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Q&A: How sustainable is Ireland as a data centre hub?

As Amazon is granted planning permission to build three data centres in Dublin, where should State policy go from here?

Why are there so many data centres in Ireland?

While there is no official register tracking the number of data centres in Ireland, analysis by consulting company Bitpower has put the figure at 82 as of June 2023. A 2019 report by Host in Ireland noted that Dublin is Europe’s largest data hosting cluster, accounting for a quarter of the entire European market.

Paul Deane, senior research fellow at MaREI, the Science Foundation Ireland research centre for energy, climate, and marine at University College Cork (UCC), says this isn’t an accident.

“We have an active industrial policy here in Ireland, that has welcomed and encouraged data centre owners to come here to Ireland for the last five to seven years, and it’s been very successful,” he said.

Selling points for Ireland as a data centre base include a skilled English-speaking workforce, mild weather which helps keep servers cool, plenty of fibre optic cables passing by our coastline, and welcoming economic and tax terms, said Mr Deane.

Who benefits from data centres?

The Government said last year data centres play an “indispensable role” in our economy.

It noted that they support the online facilities and platforms most people use every day, as well as more broadly supporting the big technology companies based here. They are “responsible for very substantial economic value through payroll taxes, exports, corporation taxes and other expenditures”, it said.

The tech sector overall employs 140,000 people, 6 per cent of total national employment.

According to IDA Ireland, companies that operate data centres in Ireland, from the biggest firms to smaller co-location providers, account for some 16,000 direct employees, extending to 27,000 when contractor numbers are factored in.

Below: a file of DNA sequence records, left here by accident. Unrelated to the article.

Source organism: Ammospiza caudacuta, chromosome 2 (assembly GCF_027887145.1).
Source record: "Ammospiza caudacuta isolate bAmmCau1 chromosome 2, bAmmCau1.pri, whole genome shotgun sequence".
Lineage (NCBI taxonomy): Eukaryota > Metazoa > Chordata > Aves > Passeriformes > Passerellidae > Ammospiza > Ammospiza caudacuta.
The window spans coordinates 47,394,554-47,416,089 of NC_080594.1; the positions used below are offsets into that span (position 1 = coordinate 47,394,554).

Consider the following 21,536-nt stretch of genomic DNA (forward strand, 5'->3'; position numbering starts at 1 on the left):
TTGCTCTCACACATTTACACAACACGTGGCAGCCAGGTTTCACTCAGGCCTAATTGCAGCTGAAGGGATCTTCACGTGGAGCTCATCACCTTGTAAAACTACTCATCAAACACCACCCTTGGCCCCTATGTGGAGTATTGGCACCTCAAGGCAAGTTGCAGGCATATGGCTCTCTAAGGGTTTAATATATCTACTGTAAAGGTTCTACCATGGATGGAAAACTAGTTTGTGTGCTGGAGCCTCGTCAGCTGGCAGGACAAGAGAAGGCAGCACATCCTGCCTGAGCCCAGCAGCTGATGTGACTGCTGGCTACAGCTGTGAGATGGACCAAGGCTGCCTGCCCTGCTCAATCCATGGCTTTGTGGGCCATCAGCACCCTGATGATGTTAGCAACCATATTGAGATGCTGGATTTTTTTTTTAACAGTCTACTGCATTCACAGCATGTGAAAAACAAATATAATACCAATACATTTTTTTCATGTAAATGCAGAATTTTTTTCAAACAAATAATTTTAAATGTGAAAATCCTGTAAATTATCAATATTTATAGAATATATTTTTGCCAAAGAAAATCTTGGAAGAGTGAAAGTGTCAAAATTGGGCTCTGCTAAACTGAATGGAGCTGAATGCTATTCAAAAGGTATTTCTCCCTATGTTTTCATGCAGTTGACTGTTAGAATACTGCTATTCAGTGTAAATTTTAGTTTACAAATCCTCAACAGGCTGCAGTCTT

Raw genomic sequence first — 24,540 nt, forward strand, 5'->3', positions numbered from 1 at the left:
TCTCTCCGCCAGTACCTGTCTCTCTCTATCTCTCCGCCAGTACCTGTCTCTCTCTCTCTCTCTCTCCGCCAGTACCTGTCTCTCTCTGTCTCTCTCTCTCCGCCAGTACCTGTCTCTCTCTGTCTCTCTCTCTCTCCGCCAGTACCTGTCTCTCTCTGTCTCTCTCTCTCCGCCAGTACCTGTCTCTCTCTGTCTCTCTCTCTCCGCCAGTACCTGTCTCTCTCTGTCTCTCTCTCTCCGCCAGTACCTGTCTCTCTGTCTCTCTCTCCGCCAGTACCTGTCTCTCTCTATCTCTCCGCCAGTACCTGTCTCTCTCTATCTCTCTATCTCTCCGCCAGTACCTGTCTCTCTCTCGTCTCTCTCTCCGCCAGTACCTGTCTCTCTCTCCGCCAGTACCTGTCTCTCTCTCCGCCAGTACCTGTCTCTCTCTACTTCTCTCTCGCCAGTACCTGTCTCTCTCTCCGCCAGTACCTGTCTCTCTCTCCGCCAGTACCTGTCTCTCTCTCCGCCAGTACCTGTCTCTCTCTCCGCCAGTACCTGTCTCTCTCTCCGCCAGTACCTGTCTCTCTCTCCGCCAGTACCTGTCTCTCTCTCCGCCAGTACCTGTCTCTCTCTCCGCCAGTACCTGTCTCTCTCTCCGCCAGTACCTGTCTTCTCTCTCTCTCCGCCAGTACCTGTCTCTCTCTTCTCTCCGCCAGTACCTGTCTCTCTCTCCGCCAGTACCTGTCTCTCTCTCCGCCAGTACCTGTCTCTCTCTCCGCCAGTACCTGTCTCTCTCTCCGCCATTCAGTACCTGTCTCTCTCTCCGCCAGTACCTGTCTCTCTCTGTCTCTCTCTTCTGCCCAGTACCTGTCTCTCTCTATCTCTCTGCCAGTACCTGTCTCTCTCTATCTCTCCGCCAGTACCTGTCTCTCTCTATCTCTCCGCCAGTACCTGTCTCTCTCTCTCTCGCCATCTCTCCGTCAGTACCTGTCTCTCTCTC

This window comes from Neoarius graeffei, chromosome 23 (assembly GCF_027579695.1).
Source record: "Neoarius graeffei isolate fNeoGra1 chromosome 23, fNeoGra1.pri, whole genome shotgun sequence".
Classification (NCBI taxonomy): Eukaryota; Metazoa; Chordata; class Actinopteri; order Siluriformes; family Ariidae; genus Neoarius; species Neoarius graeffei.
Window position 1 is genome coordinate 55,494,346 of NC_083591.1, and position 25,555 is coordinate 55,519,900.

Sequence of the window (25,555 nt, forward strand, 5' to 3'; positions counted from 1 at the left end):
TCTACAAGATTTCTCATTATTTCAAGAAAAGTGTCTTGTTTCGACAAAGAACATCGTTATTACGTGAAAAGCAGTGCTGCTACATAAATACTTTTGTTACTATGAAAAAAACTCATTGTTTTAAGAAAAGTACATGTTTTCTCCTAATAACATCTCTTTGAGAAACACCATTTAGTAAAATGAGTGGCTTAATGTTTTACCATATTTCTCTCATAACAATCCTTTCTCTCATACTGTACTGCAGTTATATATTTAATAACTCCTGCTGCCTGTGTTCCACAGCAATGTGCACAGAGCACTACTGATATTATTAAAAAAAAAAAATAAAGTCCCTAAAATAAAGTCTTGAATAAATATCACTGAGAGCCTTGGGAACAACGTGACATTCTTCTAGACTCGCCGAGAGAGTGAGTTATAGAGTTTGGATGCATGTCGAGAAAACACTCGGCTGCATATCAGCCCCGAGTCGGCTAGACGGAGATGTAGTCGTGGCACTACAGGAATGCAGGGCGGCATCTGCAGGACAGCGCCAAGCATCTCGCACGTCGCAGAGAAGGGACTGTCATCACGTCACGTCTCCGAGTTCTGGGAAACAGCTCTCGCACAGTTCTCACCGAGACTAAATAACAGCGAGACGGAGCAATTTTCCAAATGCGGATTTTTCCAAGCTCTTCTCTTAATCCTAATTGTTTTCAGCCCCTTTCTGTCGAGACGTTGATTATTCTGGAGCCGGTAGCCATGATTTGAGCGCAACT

Other obvious winners amid the increasing number of Ireland’s data centres are owners, investors and developers.

A report by global law firm DLA Piper last year surveyed 100 senior executives on the outlook for the data centre investment market. A third said they expected investment in data centre infrastructure in Europe to jump more than 50 per cent in the two years to 2024, while three-quarters of senior executives predicted the overall value of their such investments in Europe would increase by at least 30 per cent by 2024.

Dublin headquartered data centre builder Winthrop Technologies, whose clients include Amazon and Google, saw pretax profits increase by almost sixfold to €86.17 million this year.

What about energy and emissions?

Central Statistics Office figures from June showed that data centres accounted for 18 per cent of total energy consumption in 2022, the same as all urban households.

EirGrid has estimated that data centres could account for as much as 29 per cent of all electricity consumed in the Republic by 2028.

Meanwhile, the State’s climate action plan aims to meet 80 per cent of electricity demand from renewable sources, as well as reduce greenhouse gas emissions by 42 per cent, by 2030.

Mr Deane said that these climate targets place a “huge constraint” on any increase to electricity demand.

What could happen next?

In the Government’s data centre enterprise strategy statement, it said that it is seeking to enable the “twin transitions” of digitalisation and decarbonisation, that “can and must be complementary”.

Mr Deane said that there is “no clear evidence that we can do both. Our analysis in UCC would point to the fact that it’s not possible to meet that growth in electricity demand, and to meet our greenhouse gas pollution reduction targets at the same time.”

He added that in weighing one against the other within Ireland’s emission reduction timelines, “something has to give”.

Ellen O'Regan

Ellen O’Regan

Ellen O’Regan is a contributor to The Irish Times